 Certified copies of identity documents (ID) of sampled directors and managers
 EEA1 forms for all black directors and managers
 Contract of employment or appointment letters for all black executives and managers
 Payslips for all executive directors, and all managers
 Minutes of meetings of the board and executive committee signed by all attending members
 Copy of EEA2 and EEA4 to Department of Labour and Employment, as well as confirmation in respect of EEA2 from the department
 Payroll report printed from the company payroll system
 An annual report indicating full name, race, gender, position, occupational level, ID number, nationality, salary costs breakdown, and start date
 Employees with disabilities
o Completed EEA1
o Copy of IDs
o Medical certificate confirming that an employee is a person with a disability

Most of the organs of state and public entities are not able to recognise points due to lack or limited record keeping. Therefore, all organs of state and public entities are required to ensure that information required for a B-BBEE verification process is collected on a month-to-month basis or quarterly, whichever is suitable.

Commencement of the Verification Process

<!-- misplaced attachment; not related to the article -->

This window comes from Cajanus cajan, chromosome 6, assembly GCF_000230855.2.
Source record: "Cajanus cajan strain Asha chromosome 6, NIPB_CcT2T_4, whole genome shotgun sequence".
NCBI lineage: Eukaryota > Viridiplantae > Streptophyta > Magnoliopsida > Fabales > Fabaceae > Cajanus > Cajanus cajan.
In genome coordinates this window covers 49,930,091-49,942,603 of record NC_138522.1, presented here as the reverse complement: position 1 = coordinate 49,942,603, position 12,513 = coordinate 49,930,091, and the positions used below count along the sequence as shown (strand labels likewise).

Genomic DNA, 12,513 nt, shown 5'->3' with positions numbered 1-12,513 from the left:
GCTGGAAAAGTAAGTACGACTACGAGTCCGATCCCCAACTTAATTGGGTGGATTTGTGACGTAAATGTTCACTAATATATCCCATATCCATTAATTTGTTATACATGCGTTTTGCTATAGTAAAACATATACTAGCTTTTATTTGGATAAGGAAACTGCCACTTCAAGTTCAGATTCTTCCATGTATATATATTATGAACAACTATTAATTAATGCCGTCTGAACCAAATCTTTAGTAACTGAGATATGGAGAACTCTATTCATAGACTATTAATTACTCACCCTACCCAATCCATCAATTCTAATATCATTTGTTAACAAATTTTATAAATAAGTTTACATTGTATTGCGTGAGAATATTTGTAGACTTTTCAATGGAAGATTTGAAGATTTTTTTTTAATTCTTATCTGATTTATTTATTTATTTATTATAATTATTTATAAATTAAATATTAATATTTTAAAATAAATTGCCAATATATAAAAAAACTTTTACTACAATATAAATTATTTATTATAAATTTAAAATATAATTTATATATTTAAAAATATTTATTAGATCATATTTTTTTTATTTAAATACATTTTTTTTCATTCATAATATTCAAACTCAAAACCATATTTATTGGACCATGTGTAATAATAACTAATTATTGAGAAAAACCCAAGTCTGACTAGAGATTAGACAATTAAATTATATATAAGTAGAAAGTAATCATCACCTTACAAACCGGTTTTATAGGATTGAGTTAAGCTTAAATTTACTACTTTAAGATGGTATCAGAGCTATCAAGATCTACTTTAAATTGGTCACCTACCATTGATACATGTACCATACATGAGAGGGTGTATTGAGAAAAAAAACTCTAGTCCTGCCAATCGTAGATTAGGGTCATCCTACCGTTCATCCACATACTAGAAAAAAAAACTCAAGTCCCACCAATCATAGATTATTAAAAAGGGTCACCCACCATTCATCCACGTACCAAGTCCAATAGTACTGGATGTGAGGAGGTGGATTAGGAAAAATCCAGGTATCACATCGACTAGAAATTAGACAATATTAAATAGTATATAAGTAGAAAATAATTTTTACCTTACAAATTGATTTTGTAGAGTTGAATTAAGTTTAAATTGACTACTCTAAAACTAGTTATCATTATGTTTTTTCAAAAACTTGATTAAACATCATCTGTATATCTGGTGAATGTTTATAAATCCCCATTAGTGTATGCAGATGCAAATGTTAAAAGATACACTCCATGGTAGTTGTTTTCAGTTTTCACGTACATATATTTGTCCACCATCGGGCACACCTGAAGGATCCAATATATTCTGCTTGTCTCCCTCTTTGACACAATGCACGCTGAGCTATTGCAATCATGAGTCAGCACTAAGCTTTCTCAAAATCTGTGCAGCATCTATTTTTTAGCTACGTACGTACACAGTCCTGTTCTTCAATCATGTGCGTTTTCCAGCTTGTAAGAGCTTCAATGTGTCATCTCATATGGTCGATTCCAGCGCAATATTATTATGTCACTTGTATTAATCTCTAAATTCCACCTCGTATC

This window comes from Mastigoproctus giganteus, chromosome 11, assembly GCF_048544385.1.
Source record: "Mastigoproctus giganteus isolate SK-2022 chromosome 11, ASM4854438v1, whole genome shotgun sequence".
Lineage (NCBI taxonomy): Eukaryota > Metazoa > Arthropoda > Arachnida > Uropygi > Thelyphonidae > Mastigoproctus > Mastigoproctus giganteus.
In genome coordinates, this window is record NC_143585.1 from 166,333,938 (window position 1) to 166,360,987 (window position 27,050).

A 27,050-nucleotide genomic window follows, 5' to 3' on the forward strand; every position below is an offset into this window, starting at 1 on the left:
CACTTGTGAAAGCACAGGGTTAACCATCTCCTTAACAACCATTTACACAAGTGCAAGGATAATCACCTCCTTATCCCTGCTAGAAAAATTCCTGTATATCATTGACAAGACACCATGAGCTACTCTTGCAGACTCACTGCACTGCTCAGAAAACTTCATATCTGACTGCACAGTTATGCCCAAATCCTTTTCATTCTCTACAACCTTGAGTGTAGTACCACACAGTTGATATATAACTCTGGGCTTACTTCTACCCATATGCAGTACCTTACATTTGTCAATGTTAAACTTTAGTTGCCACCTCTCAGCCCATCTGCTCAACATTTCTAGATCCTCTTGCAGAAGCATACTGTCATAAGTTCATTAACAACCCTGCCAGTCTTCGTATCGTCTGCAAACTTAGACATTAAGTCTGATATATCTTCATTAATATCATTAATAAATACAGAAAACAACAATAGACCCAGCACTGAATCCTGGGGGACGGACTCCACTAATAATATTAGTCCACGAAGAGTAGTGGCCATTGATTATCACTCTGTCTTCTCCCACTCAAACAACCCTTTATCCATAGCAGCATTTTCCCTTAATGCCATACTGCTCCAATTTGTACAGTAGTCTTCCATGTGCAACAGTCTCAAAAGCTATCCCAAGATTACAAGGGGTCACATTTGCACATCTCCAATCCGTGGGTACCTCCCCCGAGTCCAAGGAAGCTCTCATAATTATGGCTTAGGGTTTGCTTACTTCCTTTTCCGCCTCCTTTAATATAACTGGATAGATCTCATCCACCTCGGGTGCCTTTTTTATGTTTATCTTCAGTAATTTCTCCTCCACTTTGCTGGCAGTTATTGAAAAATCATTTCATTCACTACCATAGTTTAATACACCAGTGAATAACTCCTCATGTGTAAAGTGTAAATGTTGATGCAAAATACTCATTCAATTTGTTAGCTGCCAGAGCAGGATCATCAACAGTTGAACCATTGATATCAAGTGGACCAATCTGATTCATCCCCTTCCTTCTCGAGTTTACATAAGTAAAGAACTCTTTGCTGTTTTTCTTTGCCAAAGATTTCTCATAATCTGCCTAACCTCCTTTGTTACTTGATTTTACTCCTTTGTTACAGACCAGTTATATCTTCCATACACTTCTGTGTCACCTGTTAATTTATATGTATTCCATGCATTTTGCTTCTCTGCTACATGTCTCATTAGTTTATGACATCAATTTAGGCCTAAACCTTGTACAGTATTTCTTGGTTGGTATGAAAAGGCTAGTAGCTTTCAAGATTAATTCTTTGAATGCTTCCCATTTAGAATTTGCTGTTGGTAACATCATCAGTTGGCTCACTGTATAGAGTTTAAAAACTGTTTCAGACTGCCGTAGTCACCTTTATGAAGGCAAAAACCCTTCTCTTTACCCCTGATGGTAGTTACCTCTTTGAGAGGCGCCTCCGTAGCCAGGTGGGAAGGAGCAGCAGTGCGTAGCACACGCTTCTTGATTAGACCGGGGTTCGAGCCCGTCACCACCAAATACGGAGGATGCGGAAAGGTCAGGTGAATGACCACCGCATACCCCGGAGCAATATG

Regulation 12 (2) of the B-BBEE Regulations has stated that spheres of government, organs of state, and public entities must file the audited annual financial statements and an annual report compiled in terms of section 13G(1), with the B-BBEE Commission, within thirty (30) days of the approval of such audited financial statements and annual report. NOTE: approval is done by the Executive Officer.

Most organs of state and public entities fail to meet the aforementioned reporting timeline. All spheres of government, organs of state, and public entities are required to ensure that they start the verification process by May of each year using Management Accounts, to ensure that the verification professional or agency is provided with the approved audited financial statements to adjust the report accordingly and issue the entity with the final B-BBEE certificate.